Achieving complementarity between informal and formal seed systems

Achieving complementarity between informal and formal seed systems

As a contribution to efforts towards achieving complementarity between the informal and formal seed systems, the Global Forum on Agricultural Research hosted a webinar that brought together renowned experts and the agri-food research and innovation community.

The Global Forum on Agricultural Research (GFAR) recently hosted a webinar bringing together renowned experts and the agri-food research and innovation community to discuss on what is needed to achieve complementarity between informal and formal seed systems and the implementation of Farmers' Rights. The participants acknowledged that the desired outcomes are only attainable through joint efforts with different stakeholders and strong partnerships.

Efficiency and functionality of seed systems are improved when the formal and informal seed sector act as complements at country levels. However, a big issue faced in achieving said complementarity is the lack of policy and legal support for smallholder farmers who are at the heart of the informal seed system, as both custodians and innovators of important crop genetic diversity. Despite producing 80% of total seed demand, farmer seed systems in most countries have very little support.

To discuss issues and potential solutions to the problems, and as a natural continuation of its years of work on the topic, GFAR hosted a webinar on 30th May 2017, with a presentation from Bioversity International. The main challenges identified were absences of enabling environment, resources, of trust among stakeholders and of holistic policy framework, as well as differences in understanding and interpretation of the concept of Farmers’ Rights.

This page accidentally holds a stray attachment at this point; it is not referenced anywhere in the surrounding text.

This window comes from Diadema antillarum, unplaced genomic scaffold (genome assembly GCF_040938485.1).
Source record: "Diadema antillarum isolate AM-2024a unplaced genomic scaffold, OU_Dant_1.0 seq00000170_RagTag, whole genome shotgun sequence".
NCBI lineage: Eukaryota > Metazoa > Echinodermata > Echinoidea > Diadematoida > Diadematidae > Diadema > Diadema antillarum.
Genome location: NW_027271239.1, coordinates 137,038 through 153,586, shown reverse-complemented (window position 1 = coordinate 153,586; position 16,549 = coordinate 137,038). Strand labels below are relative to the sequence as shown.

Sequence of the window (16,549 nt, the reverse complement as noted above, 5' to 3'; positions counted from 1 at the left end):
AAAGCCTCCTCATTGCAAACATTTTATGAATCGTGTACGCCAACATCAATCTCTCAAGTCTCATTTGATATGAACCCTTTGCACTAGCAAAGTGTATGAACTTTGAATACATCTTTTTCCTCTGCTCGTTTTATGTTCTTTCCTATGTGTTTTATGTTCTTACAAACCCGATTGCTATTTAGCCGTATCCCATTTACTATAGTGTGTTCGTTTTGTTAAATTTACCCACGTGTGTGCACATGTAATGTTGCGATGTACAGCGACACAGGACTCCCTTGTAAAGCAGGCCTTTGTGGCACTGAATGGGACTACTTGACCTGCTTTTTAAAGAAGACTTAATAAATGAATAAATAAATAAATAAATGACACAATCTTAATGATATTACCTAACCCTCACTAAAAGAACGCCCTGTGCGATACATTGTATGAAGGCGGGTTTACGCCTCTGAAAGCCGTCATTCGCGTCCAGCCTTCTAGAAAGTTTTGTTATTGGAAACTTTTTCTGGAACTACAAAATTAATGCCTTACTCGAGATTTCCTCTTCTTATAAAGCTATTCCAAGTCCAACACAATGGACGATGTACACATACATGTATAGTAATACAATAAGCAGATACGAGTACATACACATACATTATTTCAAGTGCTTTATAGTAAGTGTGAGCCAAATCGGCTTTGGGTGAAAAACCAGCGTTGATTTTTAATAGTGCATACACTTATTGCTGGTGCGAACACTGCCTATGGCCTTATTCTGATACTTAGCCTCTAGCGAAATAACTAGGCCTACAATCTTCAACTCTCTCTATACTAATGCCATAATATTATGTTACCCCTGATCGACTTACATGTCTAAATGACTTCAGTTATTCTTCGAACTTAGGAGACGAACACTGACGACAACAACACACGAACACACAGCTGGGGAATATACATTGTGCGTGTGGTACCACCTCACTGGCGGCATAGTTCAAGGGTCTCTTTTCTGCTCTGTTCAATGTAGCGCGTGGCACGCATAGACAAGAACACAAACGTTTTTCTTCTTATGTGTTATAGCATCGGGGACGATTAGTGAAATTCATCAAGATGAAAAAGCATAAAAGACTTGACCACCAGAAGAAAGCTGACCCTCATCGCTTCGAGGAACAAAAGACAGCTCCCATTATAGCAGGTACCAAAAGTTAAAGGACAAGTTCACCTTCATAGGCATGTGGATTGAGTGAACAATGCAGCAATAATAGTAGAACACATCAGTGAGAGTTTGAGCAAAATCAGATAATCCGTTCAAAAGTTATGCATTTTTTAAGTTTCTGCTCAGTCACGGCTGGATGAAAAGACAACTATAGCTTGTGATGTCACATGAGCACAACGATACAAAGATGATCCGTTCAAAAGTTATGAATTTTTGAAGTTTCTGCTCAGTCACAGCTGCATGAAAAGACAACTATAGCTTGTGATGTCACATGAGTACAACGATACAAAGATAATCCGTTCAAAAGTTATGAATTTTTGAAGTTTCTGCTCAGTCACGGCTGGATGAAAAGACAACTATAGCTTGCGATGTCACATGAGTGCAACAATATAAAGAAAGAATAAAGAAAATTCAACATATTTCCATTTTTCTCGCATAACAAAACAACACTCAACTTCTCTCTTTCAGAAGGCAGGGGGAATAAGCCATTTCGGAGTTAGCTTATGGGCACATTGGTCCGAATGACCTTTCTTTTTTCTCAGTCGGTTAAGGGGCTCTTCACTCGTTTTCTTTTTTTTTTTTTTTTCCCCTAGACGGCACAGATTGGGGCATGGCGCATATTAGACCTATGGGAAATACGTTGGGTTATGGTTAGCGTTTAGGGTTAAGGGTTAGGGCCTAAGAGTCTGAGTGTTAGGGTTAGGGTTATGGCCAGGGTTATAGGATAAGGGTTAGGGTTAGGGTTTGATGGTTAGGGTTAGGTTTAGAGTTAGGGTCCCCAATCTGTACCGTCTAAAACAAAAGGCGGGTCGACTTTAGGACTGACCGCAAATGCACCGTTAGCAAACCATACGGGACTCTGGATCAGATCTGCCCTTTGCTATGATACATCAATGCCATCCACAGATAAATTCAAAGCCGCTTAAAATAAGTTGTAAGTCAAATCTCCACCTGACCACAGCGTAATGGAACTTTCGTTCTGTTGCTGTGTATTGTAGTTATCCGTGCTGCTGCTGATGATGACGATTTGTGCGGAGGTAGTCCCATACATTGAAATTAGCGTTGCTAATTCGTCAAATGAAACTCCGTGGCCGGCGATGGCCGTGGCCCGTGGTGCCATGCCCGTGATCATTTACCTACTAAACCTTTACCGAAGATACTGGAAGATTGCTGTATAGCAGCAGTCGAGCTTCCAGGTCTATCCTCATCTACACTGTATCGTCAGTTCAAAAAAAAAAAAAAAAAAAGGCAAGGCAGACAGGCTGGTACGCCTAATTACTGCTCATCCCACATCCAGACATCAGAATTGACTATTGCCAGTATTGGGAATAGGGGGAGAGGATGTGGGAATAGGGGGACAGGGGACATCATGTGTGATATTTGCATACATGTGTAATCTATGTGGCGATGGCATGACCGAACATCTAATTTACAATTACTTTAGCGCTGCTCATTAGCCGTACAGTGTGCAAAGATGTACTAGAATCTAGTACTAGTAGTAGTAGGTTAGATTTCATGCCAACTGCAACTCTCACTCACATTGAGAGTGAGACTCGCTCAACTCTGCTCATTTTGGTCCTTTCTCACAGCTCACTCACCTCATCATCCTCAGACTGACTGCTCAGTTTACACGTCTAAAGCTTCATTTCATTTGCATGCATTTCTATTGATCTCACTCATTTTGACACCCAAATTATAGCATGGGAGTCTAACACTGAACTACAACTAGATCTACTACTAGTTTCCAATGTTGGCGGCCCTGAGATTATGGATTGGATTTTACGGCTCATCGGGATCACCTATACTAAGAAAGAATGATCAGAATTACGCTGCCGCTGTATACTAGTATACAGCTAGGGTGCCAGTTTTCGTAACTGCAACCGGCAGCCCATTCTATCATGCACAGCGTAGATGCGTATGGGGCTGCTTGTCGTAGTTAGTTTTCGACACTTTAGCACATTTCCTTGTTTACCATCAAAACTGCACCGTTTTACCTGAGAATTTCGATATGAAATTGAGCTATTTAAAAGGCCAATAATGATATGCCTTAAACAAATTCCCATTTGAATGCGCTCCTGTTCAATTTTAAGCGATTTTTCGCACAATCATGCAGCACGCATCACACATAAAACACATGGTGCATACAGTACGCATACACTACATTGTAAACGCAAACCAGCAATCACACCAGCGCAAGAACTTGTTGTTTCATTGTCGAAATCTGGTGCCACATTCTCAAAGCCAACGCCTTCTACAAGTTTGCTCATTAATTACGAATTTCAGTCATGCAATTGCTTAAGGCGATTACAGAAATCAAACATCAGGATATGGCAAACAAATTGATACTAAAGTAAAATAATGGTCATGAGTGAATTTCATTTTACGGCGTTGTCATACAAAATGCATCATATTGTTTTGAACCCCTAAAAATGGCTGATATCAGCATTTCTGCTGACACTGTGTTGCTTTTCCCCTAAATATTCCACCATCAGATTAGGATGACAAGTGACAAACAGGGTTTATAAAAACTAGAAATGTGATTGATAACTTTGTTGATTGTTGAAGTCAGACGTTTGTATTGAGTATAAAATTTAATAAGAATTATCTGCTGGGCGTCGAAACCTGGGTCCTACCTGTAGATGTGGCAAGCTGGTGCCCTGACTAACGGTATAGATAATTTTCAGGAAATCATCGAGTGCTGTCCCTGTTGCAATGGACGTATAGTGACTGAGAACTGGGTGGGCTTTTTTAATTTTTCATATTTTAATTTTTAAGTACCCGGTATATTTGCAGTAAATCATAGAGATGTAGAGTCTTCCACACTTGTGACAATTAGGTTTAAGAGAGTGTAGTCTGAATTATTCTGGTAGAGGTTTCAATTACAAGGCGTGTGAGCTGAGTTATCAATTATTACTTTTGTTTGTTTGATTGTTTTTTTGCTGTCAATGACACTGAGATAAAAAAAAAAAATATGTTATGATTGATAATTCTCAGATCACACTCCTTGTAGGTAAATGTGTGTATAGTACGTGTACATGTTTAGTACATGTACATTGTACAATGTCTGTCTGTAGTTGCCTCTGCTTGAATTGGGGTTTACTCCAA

Yet in spite of the acknowledged challenges, the webinar demonstrated that there has been positive action taken already towards the goal, and the key in such accomplishing instances have been partnerships. In addition, some countries attempted to improve their policy and legal frameworks to support the informal seed system and provide a more holistic approach to both systems.

The main takeaway for the participants of the webinar was the acknowledgment that joint efforts of different stakeholders and strong partnerships are needed in order to achieve the needed complementarity between formal and informal seed systems. GFAR challenged the participants to think about their own role and identify possible partnerships and collective actions that would further enhance such complementarity. CGIAR hence announced the intention to work with GFAR’s partners to organize a webinar on Farmer’s Rights as a collective action, aim of which would be to explore how the research community promotes implementation of Farmers’ Rights at a local level.

This article was adapted from the GFAR Blog:Webinar Wrap-up: Farmers’ Rights: Achieving Complementarity between the Informal and Formal Seed Systems.
Read it here

Others interested in this topic are invited to share collective actions and identify possible partnerships to enhance complementarity between the systems by contacting Juanita Chaves Posada.

The recording of this GFAR webinar can be found here
The Power Point presentations made during the webinar can be accessed here
For answers to the questions unanswered during the webinar, click here

This research is part of the CGIAR Research Program on CLimate Change, Agriculture and Food Security and is supported by CGIAR Fund Donors

Photo: Seed fair with smallholder farmers in Mutale, Limpopo Province, South Africa. This community has been earmarked by the government to set up a community seedbank. Credit: Bioversity International/R.Vernooy